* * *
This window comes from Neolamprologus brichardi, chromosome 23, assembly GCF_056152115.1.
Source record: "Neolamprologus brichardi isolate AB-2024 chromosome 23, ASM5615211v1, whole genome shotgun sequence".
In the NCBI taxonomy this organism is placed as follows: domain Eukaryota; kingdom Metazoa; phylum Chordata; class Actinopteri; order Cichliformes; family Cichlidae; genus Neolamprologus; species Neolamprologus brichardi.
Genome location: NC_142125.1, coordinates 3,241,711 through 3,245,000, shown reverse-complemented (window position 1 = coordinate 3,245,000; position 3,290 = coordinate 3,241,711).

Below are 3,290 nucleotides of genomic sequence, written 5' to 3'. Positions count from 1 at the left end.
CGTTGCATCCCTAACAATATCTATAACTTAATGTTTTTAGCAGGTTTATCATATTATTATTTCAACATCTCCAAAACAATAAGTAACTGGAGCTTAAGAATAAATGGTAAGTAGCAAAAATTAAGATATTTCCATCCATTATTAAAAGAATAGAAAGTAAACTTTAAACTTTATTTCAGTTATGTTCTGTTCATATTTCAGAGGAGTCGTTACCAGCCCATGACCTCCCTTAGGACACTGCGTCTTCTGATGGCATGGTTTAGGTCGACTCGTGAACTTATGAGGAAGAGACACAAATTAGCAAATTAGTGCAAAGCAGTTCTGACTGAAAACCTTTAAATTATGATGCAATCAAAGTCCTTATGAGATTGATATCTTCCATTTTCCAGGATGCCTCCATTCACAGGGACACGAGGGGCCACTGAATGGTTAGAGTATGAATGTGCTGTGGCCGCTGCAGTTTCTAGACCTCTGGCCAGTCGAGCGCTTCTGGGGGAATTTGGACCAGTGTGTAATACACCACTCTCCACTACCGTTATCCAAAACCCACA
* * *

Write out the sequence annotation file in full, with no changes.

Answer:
This window comes from Neolamprologus brichardi, chromosome 23, assembly GCF_056152115.1.
Source record: "Neolamprologus brichardi isolate AB-2024 chromosome 23, ASM5615211v1, whole genome shotgun sequence".
In the NCBI taxonomy this organism is placed as follows: domain Eukaryota; kingdom Metazoa; phylum Chordata; class Actinopteri; order Cichliformes; family Cichlidae; genus Neolamprologus; species Neolamprologus brichardi.
Genome location: NC_142125.1, coordinates 3,241,711 through 3,245,000, shown reverse-complemented (window position 1 = coordinate 3,245,000; position 3,290 = coordinate 3,241,711).

Below are 3,290 nucleotides of genomic sequence, written 5' to 3'. Positions count from 1 at the left end.
CGTTGCATCCCTAACAATATCTATAACTTAATGTTTTTAGCAGGTTTATCATATTATTATTTCAACATCTCCAAAACAATAAGTAACTGGAGCTTAAGAATAAATGGTAAGTAGCAAAAATTAAGATATTTCCATCCATTATTAAAAGAATAGAAAGTAAACTTTAAACTTTATTTCAGTTATGTTCTGTTCATATTTCAGAGGAGTCGTTACCAGCCCATGACCTCCCTTAGGACACTGCGTCTTCTGATGGCATGGTTTAGGTCGACTCGTGAACTTATGAGGAAGAGACACAAATTAGCAAATTAGTGCAAAGCAGTTCTGACTGAAAACCTTTAAATTATGATGCAATCAAAGTCCTTATGAGATTGATATCTTCCATTTTCCAGGATGCCTCCATTCACAGGGACACGAGGGGCCACTGAATGGTTAGAGTATGAATGTGCTGTGGCCGCTGCAGTTTCTAGACCTCTGGCCAGTCGAGCGCTTCTGGGGGAATTTGGACCAGTGTGTAATACACCACTCTCCACTACCGTTATCCAAAACCCACA